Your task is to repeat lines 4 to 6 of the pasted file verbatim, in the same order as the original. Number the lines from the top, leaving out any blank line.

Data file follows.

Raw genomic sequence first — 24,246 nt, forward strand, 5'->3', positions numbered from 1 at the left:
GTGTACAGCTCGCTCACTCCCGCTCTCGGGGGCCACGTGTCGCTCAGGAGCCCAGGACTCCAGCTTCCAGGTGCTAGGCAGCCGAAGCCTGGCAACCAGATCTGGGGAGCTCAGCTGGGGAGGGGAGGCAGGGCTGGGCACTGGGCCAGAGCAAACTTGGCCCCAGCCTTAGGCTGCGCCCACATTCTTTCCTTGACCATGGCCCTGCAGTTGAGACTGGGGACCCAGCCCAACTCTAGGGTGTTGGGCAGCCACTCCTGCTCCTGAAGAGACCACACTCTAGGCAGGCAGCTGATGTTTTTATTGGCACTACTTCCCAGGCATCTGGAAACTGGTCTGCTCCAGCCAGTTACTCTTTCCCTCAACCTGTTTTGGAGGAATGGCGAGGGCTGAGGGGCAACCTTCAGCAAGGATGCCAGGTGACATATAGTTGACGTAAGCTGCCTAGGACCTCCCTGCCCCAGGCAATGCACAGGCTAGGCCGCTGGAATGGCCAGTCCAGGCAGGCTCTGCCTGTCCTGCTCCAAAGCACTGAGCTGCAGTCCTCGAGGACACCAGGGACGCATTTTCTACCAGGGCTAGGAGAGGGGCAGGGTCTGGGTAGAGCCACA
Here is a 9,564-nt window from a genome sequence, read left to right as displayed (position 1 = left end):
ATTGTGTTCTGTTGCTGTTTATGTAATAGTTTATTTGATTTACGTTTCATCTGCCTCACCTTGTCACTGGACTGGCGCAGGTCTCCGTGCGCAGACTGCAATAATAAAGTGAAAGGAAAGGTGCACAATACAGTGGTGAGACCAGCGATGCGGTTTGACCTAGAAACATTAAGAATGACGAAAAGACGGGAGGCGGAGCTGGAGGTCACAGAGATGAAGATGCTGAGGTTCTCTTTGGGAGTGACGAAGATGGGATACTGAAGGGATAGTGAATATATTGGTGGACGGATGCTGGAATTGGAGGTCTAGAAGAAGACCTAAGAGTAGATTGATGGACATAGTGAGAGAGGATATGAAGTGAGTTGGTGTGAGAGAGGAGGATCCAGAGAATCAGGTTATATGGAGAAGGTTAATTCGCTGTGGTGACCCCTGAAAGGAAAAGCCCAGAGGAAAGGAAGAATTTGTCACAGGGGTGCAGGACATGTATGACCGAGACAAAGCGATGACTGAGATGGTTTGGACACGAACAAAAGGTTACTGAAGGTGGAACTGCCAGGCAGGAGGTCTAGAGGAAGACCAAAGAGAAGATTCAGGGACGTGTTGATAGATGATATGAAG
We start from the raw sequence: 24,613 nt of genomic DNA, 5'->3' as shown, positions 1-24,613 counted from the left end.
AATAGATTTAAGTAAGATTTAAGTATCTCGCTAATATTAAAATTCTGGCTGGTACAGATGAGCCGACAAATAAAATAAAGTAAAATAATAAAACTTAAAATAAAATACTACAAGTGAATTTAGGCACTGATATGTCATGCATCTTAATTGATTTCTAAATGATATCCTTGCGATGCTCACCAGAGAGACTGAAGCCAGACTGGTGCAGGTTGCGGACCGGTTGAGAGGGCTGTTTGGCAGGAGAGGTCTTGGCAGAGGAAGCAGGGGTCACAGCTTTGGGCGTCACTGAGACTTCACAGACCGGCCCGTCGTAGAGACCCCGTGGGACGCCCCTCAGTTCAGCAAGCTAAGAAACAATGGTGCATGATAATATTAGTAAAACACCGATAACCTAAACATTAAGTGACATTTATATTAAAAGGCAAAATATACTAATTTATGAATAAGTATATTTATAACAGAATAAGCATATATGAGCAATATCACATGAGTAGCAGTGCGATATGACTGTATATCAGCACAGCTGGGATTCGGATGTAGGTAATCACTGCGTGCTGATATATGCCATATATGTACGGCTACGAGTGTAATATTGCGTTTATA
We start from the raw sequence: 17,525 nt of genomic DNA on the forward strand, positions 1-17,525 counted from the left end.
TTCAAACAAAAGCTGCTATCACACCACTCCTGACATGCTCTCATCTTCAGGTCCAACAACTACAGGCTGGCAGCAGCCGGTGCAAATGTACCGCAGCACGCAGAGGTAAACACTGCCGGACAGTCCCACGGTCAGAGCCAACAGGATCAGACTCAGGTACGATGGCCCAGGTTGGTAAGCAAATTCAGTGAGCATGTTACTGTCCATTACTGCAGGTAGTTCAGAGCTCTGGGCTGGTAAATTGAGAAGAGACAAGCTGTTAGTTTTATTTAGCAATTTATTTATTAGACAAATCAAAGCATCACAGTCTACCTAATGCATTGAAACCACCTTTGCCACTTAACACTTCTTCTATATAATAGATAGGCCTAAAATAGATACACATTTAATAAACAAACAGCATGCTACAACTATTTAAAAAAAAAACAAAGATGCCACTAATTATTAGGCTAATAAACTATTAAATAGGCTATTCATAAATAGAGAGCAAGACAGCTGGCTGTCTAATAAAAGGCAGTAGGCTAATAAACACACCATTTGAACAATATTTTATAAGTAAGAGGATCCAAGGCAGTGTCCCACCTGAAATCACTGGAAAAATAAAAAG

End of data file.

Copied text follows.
ATTGTGTTCTGTTGCTGTTTATGTAATAGTTTATTTGATTTACGTTTCATCTGCCTCACCTTGTCACTGGACTGGCGCAGGTCTCCGTGCGCAGACTGCAATAATAAAGTGAAAGGAAAGGTGCACAATACAGTGGTGAGACCAGCGATGCGGTTTGACCTAGAAACATTAAGAATGACGAAAAGACGGGAGGCGGAGCTGGAGGTCACAGAGATGAAGATGCTGAGGTTCTCTTTGGGAGTGACGAAGATGGGATACTGAAGGGATAGTGAATATATTGGTGGACGGATGCTGGAATTGGAGGTCTAGAAGAAGACCTAAGAGTAGATTGATGGACATAGTGAGAGAGGATATGAAGTGAGTTGGTGTGAGAGAGGAGGATCCAGAGAATCAGGTTATATGGAGAAGGTTAATTCGCTGTGGTGACCCCTGAAAGGAAAAGCCCAGAGGAAAGGAAGAATTTGTCACAGGGGTGCAGGACATGTATGACCGAGACAAAGCGATGACTGAGATGGTTTGGACACGAACAAAAGGTTACTGAAGGTGGAACTGCCAGGCAGGAGGTCTAGAGGAAGACCAAAGAGAAGATTCAGGGACGTGTTGATAGATGATATGAAG
We start from the raw sequence: 24,613 nt of genomic DNA, 5'->3' as shown, positions 1-24,613 counted from the left end.
AATAGATTTAAGTAAGATTTAAGTATCTCGCTAATATTAAAATTCTGGCTGGTACAGATGAGCCGACAAATAAAATAAAGTAAAATAATAAAACTTAAAATAAAATACTACAAGTGAATTTAGGCACTGATATGTCATGCATCTTAATTGATTTCTAAATGATATCCTTGCGATGCTCACCAGAGAGACTGAAGCCAGACTGGTGCAGGTTGCGGACCGGTTGAGAGGGCTGTTTGGCAGGAGAGGTCTTGGCAGAGGAAGCAGGGGTCACAGCTTTGGGCGTCACTGAGACTTCACAGACCGGCCCGTCGTAGAGACCCCGTGGGACGCCCCTCAGTTCAGCAAGCTAAGAAACAATGGTGCATGATAATATTAGTAAAACACCGATAACCTAAACATTAAGTGACATTTATATTAAAAGGCAAAATATACTAATTTATGAATAAGTATATTTATAACAGAATAAGCATATATGAGCAATATCACATGAGTAGCAGTGCGATATGACTGTATATCAGCACAGCTGGGATTCGGATGTAGGTAATCACTGCGTGCTGATATATGCCATATATGTACGGCTACGAGTGTAATATTGCGTTTATA